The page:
Immigrant Children

Publication Date:

Dec 28, 2018

Key facts about immigrant children

  • From 1994 to 2017, the population of immigrant children in the United States grew by 51 percent, to 19.6 million, or one-quarter of all U.S. children. The majority of immigrant children are second generation, while first-generation immigrants make up a smaller population (16.7 million and 2.9 million, respectively).
  • In 2017, a higher percentage of first-generation immigrant children (those born outside the United States) lived below the federal poverty line (25 percent) than second-generation children (those born inside the United States) and non-immigrant children (those who are not first- or second-generation immigrants) (22 and 17 percent, respectively).
  • The proportion of first-generation immigrant children born in Mexico decreased from 37 percent in 2006 to 18 percent in 2017, a record low; in 2017, the next three most common birthplaces for first-generation immigrant children were India (8 percent), China (5 percent), and the Philippines (3 percent).

Trends in immigrant children

Immigrant children are defined here as those who have at least one foreign-born parent. First-generation immigrant children are those who were born outside the United States, and second-generation immigrants are those who were born within the United States or its territories.

From 1994 to 2017, the percentage of children who are immigrant children, either first- or second- generation, increased by 51 percent, from 18 to 27 percent. In 1994, 12.2 million children were immigrants: 2.7 million first-generation and 9.5 million second-generation immigrants. By 2017, this population had grown to 19.6 million, including 2.9 million first-generation and 16.7 million second-generation immigrants (appendices 1 and 2).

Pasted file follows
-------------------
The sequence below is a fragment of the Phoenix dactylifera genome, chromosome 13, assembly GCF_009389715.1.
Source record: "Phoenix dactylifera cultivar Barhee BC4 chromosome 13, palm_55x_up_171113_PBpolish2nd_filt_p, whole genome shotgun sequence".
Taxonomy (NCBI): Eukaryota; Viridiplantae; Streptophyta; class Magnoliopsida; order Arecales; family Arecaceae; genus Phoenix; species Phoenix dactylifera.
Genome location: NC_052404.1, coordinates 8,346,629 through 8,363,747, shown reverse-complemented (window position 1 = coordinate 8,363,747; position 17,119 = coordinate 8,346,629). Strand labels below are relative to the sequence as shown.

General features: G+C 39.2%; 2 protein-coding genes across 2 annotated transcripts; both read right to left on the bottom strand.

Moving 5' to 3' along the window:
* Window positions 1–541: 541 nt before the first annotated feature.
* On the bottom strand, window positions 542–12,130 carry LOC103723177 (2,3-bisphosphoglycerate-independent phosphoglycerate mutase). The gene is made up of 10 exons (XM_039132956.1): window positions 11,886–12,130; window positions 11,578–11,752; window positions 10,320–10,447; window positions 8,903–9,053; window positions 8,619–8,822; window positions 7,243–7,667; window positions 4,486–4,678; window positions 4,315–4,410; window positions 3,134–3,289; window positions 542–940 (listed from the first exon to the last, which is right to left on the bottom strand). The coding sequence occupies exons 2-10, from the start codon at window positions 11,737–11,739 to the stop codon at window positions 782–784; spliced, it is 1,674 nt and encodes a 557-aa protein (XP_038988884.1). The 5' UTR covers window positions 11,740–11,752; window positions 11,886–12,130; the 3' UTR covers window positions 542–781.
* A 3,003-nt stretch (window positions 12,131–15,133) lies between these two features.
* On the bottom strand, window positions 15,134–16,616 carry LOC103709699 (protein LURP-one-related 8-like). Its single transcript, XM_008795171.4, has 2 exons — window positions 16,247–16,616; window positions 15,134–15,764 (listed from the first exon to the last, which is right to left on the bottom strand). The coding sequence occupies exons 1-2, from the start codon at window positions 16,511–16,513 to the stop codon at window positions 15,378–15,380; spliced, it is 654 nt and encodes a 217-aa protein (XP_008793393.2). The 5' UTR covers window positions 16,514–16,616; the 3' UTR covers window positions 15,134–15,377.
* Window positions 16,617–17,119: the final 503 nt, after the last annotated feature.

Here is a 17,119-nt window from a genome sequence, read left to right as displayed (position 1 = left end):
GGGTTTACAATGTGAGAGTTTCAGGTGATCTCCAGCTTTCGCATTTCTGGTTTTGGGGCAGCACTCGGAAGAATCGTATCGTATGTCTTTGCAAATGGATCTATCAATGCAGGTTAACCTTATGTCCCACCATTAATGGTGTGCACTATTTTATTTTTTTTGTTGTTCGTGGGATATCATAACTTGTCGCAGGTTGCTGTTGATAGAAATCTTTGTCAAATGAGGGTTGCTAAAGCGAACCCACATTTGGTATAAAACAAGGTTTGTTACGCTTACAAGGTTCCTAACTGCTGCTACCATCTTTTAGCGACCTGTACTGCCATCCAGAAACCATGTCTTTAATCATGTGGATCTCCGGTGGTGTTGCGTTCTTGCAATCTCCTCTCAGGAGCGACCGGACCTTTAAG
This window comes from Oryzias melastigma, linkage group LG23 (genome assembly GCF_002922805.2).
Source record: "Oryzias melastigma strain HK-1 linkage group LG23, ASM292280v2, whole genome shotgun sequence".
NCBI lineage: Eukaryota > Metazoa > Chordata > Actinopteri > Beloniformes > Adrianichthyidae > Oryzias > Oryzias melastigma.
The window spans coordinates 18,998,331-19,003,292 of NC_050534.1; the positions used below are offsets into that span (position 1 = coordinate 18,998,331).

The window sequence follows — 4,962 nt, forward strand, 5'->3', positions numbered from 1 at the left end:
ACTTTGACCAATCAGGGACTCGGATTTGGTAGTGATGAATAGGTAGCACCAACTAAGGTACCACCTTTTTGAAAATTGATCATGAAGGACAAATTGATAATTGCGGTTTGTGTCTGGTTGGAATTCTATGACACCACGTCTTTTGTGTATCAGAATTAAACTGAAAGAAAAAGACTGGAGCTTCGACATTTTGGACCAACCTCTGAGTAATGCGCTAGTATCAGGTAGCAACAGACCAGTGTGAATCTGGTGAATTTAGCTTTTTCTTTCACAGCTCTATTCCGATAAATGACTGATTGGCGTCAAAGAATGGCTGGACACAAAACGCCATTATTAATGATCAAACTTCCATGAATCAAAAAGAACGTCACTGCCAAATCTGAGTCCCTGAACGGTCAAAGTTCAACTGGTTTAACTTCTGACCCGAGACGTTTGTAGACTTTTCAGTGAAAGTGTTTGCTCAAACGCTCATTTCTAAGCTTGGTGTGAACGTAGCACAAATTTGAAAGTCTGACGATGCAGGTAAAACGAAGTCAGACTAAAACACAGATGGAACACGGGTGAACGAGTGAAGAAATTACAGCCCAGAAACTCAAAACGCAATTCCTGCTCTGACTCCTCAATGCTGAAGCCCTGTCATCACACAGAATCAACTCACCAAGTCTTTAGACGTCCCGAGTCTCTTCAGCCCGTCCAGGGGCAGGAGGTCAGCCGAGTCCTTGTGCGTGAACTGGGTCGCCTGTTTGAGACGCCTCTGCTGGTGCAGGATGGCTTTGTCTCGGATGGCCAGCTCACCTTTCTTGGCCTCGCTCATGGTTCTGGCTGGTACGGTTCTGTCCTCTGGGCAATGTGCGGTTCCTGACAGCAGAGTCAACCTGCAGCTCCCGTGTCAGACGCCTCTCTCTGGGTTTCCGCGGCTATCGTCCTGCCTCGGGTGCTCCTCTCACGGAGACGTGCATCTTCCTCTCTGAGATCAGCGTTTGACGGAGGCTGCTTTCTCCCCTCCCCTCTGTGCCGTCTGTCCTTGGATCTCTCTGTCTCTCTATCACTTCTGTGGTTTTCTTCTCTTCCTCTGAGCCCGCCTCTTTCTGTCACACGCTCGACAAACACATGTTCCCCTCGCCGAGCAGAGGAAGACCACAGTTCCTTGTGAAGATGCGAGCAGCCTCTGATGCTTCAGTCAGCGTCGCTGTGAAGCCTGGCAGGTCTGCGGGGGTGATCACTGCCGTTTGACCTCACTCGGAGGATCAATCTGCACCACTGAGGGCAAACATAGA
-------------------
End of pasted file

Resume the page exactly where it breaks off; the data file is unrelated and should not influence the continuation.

Although the proportion of U.S. children who are immigrants has grown, this increase has come from the proportion of second-generation immigrants, which increased from 14 to 23 percent from 1994 to 2017. First-generation immigrant children, in contrast, have remained at 3 to 5 percent of all children. The proportion of first-generation immigrant children peaked at 4.7 percent in 2005 and has since been decreasing slightly, reaching 4.0 percent in 2017 (Appendix 2).

Differences by generation

In 1994, there were three-and-a-half times as many second-generation as first-generation immigrant children. By 2017, this difference had grown: Second-generation children outnumbered first-generation children by nearly six to one (Appendix 2).

In 1994, 41 percent of second-generation immigrant children had at least one parent who was born in the United States. By 2017, this proportion was 32 percent (Appendix 2). Overall, the percent of immigrant children who had at least one parent born in the United States has remained consistent from 2007 to 2017, fluctuating between 27 and 29 percent. (Appendix 1).

Differences by country of origin

The proportion of first-generation immigrant children who were born in Mexico increased from 36 percent in 1994 to peak at 38 percent in 2002; the proportion then remained steady until 2006. From 2006 to 2017, the proportion of first-generation immigrant children who were Mexican-born decreased from 37 to 18 percent, a record low. In 2017, the three next most common birthplaces for first-generation children for countries included in this report were India (8 percent), China (5 percent), and the Philippines (4 percent) (Appendix 2).

In 1996, 38 percent of second-generation immigrant children had at least one parent who was born in Mexico. By 2010, this proportion was 46 percent, although it has since decreased to 42 percent in 2017. Of the countries included in this report, the three next most common countries of origin for the parents of second-generation immigrant children were El Salvador (5 percent), India (5 percent), and the Philippines (3 percent) (Appendix 2).